The Purpose of Law

The law, also called jurisprudence, is the discipline and profession concerned with a body of rules and customs that are recognized as binding by a community and enforced by a controlling authority. It includes a legal system, which defines how things are done and what rights people have, and a code of conduct that describes what is and is not acceptable behaviour.

Law is an important tool for ensuring that the needs, wants and values of different people in society are met, but it is not always easy to balance competing demands. For example, some people have a strong desire for equality — for example of gender or social class — which is not necessarily compatible with the goal of maintaining order and addressing criminal activity.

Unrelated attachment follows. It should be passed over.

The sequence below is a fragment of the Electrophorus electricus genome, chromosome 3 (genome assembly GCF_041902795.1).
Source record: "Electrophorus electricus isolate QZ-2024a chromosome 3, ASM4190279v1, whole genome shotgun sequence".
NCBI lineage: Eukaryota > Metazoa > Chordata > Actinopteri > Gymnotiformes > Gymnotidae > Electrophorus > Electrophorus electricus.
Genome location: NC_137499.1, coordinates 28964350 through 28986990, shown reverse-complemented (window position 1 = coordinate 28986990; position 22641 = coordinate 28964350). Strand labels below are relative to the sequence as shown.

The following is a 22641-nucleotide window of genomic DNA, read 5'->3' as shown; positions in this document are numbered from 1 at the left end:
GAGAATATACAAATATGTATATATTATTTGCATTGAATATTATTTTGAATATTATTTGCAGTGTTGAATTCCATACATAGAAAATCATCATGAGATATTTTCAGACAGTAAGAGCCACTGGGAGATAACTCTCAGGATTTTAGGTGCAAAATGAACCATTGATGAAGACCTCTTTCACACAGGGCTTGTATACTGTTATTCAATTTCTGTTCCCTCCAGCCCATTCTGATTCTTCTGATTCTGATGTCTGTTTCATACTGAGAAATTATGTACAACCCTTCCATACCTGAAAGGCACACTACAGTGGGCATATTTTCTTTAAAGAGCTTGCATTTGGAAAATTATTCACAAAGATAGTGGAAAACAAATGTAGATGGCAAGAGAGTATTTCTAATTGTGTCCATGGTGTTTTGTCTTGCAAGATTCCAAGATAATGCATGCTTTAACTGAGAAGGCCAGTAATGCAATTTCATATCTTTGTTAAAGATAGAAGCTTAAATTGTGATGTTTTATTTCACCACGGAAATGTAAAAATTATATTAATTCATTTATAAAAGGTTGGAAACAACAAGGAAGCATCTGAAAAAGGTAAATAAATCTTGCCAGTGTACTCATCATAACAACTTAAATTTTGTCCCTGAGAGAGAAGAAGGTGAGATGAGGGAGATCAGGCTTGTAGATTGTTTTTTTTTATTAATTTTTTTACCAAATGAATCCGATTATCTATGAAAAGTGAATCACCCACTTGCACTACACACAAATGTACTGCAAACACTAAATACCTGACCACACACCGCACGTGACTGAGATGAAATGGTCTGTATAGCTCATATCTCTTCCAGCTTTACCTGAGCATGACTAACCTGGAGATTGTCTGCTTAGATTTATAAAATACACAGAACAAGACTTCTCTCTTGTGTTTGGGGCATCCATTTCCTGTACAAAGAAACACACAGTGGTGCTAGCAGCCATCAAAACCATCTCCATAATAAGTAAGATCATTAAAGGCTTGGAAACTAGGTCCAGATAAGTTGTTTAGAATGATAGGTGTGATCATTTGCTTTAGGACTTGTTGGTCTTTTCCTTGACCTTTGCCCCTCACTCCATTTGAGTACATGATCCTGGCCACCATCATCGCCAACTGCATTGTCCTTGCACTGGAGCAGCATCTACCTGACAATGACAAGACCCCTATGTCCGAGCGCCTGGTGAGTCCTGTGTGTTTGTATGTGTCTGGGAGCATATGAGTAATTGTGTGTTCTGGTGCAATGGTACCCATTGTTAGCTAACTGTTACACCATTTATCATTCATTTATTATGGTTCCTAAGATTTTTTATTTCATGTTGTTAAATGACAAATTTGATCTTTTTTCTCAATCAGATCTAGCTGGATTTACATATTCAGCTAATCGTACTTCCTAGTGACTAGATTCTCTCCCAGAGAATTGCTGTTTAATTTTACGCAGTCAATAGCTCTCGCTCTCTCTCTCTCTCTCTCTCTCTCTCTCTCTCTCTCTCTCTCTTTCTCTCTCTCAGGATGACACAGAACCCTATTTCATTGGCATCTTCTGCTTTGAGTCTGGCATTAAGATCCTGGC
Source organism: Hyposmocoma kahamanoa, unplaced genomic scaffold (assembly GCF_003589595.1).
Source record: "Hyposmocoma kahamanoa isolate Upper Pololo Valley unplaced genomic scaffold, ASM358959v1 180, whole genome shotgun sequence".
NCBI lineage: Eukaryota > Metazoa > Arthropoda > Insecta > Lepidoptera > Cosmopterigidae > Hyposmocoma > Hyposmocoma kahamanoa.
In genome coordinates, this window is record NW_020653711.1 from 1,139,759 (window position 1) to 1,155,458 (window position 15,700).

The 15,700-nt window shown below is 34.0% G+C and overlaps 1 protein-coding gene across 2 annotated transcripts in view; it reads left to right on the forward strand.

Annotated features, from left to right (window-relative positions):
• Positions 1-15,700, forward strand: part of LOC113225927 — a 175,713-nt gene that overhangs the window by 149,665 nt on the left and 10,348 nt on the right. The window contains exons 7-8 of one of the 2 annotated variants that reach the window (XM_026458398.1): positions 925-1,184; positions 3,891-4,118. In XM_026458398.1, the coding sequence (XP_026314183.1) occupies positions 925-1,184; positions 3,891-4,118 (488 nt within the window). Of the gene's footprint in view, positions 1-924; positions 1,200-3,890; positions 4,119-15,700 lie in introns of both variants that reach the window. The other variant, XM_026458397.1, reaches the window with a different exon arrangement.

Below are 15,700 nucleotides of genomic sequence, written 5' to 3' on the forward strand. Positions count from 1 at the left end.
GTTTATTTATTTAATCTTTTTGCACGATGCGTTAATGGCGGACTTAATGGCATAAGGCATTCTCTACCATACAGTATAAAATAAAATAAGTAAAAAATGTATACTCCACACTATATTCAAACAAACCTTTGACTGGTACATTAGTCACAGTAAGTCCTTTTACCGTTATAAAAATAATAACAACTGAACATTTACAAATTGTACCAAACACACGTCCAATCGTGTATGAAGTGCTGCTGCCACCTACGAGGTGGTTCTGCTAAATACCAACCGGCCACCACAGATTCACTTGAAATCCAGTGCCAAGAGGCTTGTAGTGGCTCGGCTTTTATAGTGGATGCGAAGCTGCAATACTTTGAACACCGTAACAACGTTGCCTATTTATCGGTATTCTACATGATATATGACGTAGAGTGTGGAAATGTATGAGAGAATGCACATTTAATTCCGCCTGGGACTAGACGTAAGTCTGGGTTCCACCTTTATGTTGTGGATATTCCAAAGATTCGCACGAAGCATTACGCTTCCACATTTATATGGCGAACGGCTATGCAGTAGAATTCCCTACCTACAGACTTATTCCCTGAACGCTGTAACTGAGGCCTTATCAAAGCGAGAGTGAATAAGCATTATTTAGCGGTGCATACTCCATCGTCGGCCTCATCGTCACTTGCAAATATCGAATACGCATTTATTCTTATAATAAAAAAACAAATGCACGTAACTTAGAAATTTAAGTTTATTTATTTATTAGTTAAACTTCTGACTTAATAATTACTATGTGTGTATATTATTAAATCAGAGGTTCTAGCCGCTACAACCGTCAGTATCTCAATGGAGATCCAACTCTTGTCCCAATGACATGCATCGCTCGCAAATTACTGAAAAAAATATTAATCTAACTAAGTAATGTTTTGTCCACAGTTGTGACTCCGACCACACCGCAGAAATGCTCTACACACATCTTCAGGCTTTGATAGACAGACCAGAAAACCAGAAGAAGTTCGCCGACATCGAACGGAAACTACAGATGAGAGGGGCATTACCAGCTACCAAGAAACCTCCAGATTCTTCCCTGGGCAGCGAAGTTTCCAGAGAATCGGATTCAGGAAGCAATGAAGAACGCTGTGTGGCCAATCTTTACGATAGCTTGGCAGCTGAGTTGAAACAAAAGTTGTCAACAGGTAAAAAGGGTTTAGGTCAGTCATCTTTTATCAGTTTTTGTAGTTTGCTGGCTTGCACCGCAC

Another key function of law is to provide a formal means for resolving disputes between individuals and groups, and between government and citizens. Disputes may arise over issues such as taxes, immigration, censorship, family law and the use of force by police.

Scholars have different views on the purpose of law. Some, such as Max Weber, see it as a form of social engineering, while others like John Salmond define it as an instrument for securing justice. This could be either distributive or corrective justice, depending on whether a society seeks to distribute benefits or to make up for wrongdoing.